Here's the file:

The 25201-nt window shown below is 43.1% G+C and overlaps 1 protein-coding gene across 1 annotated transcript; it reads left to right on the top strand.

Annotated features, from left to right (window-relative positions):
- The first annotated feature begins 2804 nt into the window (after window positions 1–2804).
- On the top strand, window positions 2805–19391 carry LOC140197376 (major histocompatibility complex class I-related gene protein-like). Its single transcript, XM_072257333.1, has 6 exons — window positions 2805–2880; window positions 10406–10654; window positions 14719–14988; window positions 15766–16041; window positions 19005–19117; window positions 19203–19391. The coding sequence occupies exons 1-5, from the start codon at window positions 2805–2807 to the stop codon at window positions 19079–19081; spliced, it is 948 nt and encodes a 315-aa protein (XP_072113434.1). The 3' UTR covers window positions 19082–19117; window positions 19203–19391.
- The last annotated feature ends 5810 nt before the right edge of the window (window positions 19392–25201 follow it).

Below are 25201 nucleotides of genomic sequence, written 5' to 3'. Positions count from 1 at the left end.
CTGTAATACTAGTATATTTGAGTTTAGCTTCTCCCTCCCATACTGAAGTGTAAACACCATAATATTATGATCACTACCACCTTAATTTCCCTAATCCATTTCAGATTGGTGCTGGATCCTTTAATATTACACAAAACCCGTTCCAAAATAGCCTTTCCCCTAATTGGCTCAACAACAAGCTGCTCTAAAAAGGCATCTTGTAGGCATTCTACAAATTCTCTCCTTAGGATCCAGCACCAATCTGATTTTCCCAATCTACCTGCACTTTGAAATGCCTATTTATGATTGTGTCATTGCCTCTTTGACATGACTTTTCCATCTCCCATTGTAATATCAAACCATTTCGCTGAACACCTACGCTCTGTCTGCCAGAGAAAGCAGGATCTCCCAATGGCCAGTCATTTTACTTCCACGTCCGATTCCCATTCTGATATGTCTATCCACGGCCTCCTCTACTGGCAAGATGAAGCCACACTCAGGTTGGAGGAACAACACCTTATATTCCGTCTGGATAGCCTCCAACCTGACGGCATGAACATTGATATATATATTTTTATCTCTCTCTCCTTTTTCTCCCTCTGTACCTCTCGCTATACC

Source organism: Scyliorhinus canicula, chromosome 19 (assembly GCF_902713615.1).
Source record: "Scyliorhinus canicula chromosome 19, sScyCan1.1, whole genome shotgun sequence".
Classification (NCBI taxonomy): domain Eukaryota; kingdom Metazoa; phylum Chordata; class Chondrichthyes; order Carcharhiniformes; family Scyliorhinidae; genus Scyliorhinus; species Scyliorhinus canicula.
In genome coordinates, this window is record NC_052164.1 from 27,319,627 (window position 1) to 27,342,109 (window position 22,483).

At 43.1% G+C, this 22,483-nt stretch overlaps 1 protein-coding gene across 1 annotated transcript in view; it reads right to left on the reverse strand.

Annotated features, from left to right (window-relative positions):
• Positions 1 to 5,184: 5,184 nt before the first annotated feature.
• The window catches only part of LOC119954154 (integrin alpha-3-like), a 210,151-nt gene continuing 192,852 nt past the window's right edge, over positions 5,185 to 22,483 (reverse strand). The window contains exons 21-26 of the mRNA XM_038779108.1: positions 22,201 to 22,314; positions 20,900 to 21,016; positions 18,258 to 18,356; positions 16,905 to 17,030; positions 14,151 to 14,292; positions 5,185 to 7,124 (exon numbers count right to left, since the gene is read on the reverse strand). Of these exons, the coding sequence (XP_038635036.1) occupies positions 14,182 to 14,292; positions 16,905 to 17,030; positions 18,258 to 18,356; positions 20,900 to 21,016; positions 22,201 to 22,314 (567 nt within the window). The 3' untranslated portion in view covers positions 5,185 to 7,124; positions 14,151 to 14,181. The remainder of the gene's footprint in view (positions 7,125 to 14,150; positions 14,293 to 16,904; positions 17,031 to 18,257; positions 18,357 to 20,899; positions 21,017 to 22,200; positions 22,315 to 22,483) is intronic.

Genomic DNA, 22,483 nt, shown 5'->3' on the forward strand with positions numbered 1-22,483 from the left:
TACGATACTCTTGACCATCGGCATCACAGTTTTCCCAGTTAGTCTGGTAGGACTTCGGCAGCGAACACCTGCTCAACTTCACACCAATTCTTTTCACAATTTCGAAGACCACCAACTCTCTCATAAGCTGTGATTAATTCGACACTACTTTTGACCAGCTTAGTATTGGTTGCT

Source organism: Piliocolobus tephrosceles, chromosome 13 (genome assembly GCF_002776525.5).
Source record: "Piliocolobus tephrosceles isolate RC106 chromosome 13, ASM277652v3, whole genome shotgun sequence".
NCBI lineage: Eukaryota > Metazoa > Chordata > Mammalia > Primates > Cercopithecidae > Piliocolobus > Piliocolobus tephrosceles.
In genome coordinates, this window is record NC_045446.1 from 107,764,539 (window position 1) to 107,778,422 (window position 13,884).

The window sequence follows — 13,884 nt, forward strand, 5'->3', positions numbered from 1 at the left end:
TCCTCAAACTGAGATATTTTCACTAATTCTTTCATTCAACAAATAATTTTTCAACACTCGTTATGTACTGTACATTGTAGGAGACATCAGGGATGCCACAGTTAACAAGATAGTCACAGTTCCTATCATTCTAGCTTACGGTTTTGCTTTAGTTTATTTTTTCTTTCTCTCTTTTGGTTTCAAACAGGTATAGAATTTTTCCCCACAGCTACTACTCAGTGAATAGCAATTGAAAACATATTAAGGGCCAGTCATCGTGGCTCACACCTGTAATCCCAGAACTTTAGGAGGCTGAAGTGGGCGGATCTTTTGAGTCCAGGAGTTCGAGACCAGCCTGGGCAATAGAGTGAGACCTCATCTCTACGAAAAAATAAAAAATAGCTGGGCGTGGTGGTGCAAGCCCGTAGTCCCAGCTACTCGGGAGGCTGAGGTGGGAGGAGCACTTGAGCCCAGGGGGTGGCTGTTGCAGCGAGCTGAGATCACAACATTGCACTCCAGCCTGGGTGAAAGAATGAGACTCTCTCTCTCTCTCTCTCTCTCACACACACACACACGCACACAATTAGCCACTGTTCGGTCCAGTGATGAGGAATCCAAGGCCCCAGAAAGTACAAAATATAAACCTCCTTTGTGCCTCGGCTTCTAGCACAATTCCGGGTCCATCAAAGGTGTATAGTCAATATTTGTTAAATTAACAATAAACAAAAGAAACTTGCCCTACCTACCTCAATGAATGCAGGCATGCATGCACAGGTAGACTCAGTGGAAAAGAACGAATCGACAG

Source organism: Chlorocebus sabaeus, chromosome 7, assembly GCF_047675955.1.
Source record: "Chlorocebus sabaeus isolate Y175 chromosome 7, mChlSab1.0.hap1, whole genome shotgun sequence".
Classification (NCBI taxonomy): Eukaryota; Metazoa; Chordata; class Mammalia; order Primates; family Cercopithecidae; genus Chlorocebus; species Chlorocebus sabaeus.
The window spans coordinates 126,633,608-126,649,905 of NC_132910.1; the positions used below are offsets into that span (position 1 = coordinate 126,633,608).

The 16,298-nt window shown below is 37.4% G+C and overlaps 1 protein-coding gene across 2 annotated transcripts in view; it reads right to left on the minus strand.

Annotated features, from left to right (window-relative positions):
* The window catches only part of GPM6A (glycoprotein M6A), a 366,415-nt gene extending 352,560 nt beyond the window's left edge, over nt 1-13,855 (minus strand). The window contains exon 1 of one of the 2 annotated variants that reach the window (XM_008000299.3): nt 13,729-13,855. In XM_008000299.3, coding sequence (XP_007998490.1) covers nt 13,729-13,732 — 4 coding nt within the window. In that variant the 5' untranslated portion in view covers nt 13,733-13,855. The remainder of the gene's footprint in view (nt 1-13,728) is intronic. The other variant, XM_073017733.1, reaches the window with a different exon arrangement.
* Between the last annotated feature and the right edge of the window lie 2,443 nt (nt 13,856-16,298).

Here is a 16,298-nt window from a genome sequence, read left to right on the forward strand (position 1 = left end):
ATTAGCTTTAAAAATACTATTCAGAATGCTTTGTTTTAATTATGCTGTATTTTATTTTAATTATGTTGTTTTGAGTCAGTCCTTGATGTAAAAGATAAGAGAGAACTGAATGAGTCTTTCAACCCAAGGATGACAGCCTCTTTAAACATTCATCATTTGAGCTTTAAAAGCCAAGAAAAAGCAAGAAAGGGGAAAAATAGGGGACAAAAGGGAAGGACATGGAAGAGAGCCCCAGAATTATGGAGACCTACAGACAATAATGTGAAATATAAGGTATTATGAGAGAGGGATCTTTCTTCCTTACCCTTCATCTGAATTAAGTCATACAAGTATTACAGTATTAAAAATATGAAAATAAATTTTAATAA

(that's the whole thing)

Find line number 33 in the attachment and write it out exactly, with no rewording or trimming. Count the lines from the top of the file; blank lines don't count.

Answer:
ATTAGCTTTAAAAATACTATTCAGAATGCTTTGTTTTAATTATGCTGTATTTTATTTTAATTATGTTGTTTTGAGTCAGTCCTTGATGTAAAAGATAAGAGAGAACTGAATGAGTCTTTCAACCCAAGGATGACAGCCTCTTTAAACATTCATCATTTGAGCTTTAAAAGCCAAGAAAAAGCAAGAAAGGGGAAAAATAGGGGACAAAAGGGAAGGACATGGAAGAGAGCCCCAGAATTATGGAGACCTACAGACAATAATGTGAAATATAAGGTATTATGAGAGAGGGATCTTTCTTCCTTACCCTTCATCTGAATTAAGTCATACAAGTATTACAGTATTAAAAATATGAAAATAAATTTTAATAA